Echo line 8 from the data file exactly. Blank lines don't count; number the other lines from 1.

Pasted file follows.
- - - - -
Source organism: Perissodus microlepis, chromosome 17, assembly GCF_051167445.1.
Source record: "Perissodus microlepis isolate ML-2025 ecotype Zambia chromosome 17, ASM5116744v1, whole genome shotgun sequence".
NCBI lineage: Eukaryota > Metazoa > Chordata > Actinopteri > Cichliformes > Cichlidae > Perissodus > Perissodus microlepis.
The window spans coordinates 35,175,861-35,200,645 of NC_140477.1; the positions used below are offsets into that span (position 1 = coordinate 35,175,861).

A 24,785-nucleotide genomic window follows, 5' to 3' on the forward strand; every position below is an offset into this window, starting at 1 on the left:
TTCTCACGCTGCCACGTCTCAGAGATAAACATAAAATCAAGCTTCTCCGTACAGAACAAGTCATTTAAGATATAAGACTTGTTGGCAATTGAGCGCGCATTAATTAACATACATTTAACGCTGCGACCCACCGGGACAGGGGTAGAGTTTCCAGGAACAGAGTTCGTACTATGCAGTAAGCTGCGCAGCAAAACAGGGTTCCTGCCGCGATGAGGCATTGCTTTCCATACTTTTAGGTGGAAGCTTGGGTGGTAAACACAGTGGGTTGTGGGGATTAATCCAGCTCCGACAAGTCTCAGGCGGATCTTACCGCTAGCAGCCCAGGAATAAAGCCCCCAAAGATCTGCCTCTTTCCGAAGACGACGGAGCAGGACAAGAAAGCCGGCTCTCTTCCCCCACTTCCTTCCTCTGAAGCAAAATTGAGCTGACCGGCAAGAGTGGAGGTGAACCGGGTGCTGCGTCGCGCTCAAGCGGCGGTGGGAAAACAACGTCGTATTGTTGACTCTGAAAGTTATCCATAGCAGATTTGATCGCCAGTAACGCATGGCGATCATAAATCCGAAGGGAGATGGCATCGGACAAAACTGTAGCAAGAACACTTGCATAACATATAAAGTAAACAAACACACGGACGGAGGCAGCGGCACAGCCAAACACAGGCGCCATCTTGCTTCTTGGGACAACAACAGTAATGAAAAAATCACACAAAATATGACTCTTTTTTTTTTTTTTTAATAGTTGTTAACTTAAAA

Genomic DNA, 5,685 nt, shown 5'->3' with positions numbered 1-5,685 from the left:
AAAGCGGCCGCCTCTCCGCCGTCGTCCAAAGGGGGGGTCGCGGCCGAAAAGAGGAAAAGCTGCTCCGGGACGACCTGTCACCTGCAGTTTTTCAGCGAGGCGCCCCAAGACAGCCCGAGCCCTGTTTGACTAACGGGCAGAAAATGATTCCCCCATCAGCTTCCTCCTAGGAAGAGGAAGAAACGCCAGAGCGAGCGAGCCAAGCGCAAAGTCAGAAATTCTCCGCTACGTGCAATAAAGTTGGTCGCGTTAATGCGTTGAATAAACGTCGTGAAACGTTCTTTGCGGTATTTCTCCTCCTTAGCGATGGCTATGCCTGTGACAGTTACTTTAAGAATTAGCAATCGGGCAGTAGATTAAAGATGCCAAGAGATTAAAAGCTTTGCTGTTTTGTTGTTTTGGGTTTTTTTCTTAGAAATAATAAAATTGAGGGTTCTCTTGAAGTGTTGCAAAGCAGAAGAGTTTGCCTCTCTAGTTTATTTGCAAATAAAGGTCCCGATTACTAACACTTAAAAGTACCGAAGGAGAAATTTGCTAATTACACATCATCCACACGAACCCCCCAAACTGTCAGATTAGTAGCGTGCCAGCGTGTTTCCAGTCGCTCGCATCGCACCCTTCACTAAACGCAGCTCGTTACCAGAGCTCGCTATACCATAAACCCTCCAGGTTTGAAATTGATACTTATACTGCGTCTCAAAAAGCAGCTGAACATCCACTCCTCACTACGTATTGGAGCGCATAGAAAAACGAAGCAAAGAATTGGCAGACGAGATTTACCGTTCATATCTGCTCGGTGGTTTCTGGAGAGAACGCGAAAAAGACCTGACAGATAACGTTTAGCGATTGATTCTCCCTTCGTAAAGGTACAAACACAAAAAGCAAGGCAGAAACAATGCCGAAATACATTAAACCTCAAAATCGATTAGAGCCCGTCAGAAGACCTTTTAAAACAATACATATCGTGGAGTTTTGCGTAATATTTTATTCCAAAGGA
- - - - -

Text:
AAAGCGGCCGCCTCTCCGCCGTCGTCCAAAGGGGGGGTCGCGGCCGAAAAGAGGAAAAGCTGCTCCGGGACGACCTGTCACCTGCAGTTTTTCAGCGAGGCGCCCCAAGACAGCCCGAGCCCTGTTTGACTAACGGGCAGAAAATGATTCCCCCATCAGCTTCCTCCTAGGAAGAGGAAGAAACGCCAGAGCGAGCGAGCCAAGCGCAAAGTCAGAAATTCTCCGCTACGTGCAATAAAGTTGGTCGCGTTAATGCGTTGAATAAACGTCGTGAAACGTTCTTTGCGGTATTTCTCCTCCTTAGCGATGGCTATGCCTGTGACAGTTACTTTAAGAATTAGCAATCGGGCAGTAGATTAAAGATGCCAAGAGATTAAAAGCTTTGCTGTTTTGTTGTTTTGGGTTTTTTTCTTAGAAATAATAAAATTGAGGGTTCTCTTGAAGTGTTGCAAAGCAGAAGAGTTTGCCTCTCTAGTTTATTTGCAAATAAAGGTCCCGATTACTAACACTTAAAAGTACCGAAGGAGAAATTTGCTAATTACACATCATCCACACGAACCCCCCAAACTGTCAGATTAGTAGCGTGCCAGCGTGTTTCCAGTCGCTCGCATCGCACCCTTCACTAAACGCAGCTCGTTACCAGAGCTCGCTATACCATAAACCCTCCAGGTTTGAAATTGATACTTATACTGCGTCTCAAAAAGCAGCTGAACATCCACTCCTCACTACGTATTGGAGCGCATAGAAAAACGAAGCAAAGAATTGGCAGACGAGATTTACCGTTCATATCTGCTCGGTGGTTTCTGGAGAGAACGCGAAAAAGACCTGACAGATAACGTTTAGCGATTGATTCTCCCTTCGTAAAGGTACAAACACAAAAAGCAAGGCAGAAACAATGCCGAAATACATTAAACCTCAAAATCGATTAGAGCCCGTCAGAAGACCTTTTAAAACAATACATATCGTGGAGTTTTGCGTAATATTTTATTCCAAAGGA